Along with the cultural myths about money, our culture has these three myths about giving:
1. Give if it benefits you -- get a free umbrella or a tax break
2. Give if there is anything left over -- pay all your bills and then give
3. Give out of a sense of duty -- give because you have to
But the biblical principles about giving are much different:
1. Give in response to God's goodness, realizing that "Every good and perfect gift is from above" (James 1:17).
2. Give to focus on God as our source of security -- in order to have peace about our money we need to realize that everything we have is a gift from God and God (not money) is our source of security. (Matthew 6:33)
3. Give to help achieve economic justice in the world -- We give for our sake and for the sake of our neighbor. We give to help in those times when others can't. This goes against the prevalent thinking of "I've got mine. You get yours." We give so there is a balance. Our plenty will supply what others need and vice versa. (2 Corinthians 8:13-14).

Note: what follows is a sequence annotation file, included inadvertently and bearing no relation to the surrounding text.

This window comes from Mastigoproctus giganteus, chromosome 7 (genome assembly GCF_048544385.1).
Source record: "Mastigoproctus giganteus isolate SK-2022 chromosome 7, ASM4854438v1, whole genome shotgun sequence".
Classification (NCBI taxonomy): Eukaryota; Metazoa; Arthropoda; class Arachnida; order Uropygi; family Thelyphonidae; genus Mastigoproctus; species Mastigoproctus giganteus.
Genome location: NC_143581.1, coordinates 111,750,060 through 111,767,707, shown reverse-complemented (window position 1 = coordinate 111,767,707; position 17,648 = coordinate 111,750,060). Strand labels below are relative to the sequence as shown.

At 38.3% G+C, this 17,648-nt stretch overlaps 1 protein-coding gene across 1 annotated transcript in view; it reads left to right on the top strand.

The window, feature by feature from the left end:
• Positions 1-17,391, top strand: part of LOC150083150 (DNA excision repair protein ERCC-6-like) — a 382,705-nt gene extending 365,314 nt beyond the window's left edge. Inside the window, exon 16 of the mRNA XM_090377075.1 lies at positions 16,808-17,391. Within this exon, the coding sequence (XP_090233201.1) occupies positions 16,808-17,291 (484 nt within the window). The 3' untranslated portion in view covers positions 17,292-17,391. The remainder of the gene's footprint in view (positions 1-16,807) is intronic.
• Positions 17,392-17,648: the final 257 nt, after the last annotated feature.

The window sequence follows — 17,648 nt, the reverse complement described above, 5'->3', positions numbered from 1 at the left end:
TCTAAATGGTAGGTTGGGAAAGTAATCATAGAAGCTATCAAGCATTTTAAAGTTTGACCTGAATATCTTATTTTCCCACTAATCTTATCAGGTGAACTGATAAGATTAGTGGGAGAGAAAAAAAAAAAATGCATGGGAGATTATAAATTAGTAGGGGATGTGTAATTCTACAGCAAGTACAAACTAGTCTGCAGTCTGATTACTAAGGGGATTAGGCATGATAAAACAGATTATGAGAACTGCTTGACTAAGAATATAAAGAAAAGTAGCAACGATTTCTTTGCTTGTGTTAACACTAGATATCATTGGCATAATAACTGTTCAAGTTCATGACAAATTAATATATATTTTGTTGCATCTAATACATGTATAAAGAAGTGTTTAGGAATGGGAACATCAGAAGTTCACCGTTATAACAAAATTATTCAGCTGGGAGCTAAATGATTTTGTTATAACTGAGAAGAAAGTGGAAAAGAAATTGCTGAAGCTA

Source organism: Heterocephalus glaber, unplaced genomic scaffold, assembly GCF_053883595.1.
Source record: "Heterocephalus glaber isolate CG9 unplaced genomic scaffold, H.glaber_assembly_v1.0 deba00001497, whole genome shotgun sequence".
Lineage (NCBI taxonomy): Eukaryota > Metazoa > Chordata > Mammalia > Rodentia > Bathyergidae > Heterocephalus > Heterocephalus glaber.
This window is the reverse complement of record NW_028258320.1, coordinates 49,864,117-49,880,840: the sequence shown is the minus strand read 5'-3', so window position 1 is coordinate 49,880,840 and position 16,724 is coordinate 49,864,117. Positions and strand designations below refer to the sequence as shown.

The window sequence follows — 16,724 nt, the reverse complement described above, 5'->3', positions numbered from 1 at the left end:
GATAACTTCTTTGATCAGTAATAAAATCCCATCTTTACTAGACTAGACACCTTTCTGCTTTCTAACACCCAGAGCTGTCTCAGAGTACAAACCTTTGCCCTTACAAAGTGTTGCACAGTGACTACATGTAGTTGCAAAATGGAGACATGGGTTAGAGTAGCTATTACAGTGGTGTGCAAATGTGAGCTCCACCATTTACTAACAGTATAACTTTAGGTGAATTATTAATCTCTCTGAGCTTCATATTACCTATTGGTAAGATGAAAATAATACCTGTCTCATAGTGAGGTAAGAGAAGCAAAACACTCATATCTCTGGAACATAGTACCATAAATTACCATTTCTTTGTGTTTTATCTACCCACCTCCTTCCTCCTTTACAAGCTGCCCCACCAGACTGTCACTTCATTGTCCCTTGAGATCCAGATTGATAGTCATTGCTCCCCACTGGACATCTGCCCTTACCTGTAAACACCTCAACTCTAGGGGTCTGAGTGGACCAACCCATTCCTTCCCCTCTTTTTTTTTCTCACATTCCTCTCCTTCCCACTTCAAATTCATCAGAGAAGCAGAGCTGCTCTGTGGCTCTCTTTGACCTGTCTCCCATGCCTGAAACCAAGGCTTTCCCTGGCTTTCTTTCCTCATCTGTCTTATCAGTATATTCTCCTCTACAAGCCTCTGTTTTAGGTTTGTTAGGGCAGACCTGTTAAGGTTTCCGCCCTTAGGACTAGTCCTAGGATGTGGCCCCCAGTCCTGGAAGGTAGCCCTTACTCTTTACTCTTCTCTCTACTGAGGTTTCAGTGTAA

4. Give to bless others and to be blessed -- We are blessed not so we can raise our standard of living, but to raise our standard of giving. In Psalm 67, the community asks for God
to bless them. God blesses us so that we can enjoy life, but the other purpose is so that others may come to know God. The people of Israel were blessed to be a blessing to others, and so are we. (Genesis 12:2-3).
5. Give to break the hold that money can have on us -- this, for me, is the key. When you get in the regular practice of giving away the first 10% or 2% or whatever % of your money, money loses its hold on you. You put your trust in God, not in money, and that takes away money's power and gives you peace. (Genesis 1:26-27) (Good $ense Budget Course, Zondervan Publishing, Grand Rapids MI, 2002)